• I payed for Bitwig Studio for music production – it's made by some ex-Ableton guys – and their Linux version is great. It's not cheap and there are plenty of high quality Open Source tools such as Ardour that I would also recommend – which is available via AppCenter interface.

You don't have to be technical to use elementary OS, it's simple and effective by design – you might be surprised that you can't minimise apps, and you store files on the desktop.

I couldn't agree more with those decisions, but may take some people time to appreciate it.

For user new to Linux, if you pick a computer with good hardware support, stick to apps available within the AppCenter (and maybe brave the odd extra .deb file install – if you require additional software), I'd be surprised if there were any real issues. Stability is also something that keeps improving and Linux continues to improve stability and hardware support, it's a different world now.

Evolution of elementary OS

I've seen elementary OS go through some big changes in my time using it. They have for example:

  • Launched a successful crowd-funder for their AppCentre to help fund native app development
  • Encouraged an ecosystem of creators to build apps for ElementaryOS AppCentre
  • Released the new Juno version of the OS
  • Move across to Github to encourage more community contributions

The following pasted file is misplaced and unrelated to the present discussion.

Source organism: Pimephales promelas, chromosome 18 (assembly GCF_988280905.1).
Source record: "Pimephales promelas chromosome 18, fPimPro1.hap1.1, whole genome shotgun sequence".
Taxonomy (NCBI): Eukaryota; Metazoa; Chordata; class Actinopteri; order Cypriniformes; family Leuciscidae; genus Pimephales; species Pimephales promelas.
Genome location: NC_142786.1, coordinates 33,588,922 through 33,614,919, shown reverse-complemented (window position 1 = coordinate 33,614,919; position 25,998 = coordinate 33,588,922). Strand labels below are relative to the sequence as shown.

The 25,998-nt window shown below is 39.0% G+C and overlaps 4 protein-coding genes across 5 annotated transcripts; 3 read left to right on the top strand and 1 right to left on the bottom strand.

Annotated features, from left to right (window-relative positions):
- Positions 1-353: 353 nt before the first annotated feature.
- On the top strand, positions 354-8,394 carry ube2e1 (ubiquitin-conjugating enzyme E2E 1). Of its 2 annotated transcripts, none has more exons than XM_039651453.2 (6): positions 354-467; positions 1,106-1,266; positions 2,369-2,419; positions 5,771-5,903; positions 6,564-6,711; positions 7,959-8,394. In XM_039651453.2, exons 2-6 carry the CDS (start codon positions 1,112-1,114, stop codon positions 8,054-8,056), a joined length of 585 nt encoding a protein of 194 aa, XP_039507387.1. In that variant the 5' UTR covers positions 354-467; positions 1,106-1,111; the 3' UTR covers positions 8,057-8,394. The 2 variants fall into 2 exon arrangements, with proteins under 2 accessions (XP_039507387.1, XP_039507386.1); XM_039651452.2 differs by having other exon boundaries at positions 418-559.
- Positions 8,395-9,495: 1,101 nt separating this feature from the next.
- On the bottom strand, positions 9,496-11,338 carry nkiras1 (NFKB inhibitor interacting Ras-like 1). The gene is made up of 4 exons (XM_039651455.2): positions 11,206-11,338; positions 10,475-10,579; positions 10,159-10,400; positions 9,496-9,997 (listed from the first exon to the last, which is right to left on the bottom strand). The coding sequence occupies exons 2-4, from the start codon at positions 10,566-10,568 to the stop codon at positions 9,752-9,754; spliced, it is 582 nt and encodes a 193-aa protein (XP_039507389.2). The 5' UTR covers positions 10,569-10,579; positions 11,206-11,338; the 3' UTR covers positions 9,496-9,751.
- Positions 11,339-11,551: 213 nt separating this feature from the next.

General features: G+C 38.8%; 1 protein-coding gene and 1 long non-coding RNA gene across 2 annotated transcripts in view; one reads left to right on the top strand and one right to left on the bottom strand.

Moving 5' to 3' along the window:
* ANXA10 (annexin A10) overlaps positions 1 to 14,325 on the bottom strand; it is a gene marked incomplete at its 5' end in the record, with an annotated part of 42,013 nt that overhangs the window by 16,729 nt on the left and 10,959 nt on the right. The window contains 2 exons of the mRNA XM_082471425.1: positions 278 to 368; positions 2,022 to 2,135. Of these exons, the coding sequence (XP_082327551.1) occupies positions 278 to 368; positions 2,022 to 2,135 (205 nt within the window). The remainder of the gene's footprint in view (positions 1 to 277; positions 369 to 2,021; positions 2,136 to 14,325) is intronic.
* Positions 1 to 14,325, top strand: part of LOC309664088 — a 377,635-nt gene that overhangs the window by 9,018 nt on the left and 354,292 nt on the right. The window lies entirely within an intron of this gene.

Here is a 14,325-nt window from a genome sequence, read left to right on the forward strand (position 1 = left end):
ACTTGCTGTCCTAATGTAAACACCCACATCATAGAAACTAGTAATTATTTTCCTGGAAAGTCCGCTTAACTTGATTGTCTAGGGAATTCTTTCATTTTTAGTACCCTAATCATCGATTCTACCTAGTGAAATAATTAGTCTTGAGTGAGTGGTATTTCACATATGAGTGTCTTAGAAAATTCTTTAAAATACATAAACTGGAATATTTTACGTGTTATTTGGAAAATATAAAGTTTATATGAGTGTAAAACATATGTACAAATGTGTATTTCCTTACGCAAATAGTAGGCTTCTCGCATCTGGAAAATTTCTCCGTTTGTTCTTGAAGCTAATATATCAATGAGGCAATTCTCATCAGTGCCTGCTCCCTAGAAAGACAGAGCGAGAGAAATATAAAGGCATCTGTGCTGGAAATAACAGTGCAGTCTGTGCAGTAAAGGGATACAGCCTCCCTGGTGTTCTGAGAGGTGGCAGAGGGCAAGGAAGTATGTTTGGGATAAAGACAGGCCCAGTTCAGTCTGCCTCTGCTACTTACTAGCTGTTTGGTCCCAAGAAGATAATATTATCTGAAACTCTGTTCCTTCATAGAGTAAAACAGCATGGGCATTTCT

The rest of the improvements have been more subtle. Elemetary provides a very consistent experience, and most of their forward progression is an attempt to make that experience smoother, more accessible, more discoverable or otherwise build on what they've achieved. I think this is often undervalued (and misunderstood) by developers, and hard to get right too. Things like ensuring icons are aligned evenly on a pixel grid so that they scale smoothly is not everyone's cup of tea – but it's these little details that are there in spades.

The Upgrade

I followed this guide to upgrade to the new Juno release, as I did not wish to re-install everything, and currently there is no official upgrade path between Elementary OS releases. I had manually installed a couple of packages that had conflicts with system packages (such as an HP printer tool and some packages related to kernel upgrades), and I needed to fix with them before I could complete the installation, but it was relatively painless considering it's not a supported method.

Impressions of Juno

After booting up, they grabbed my attention with the default wallpaper (yet again). My screen really came alive, I appreciated my monitor again, and it reinforced how much I trust the Elementary OS team to get aesthetics right. While trivial, a good start does improve the experience.

Keyboard Shortcut Cheat Sheat

  • The interface and boot time are very snappy
  • With the super key, you can see the list of system shortcuts which I really hope will help new users with feature discovery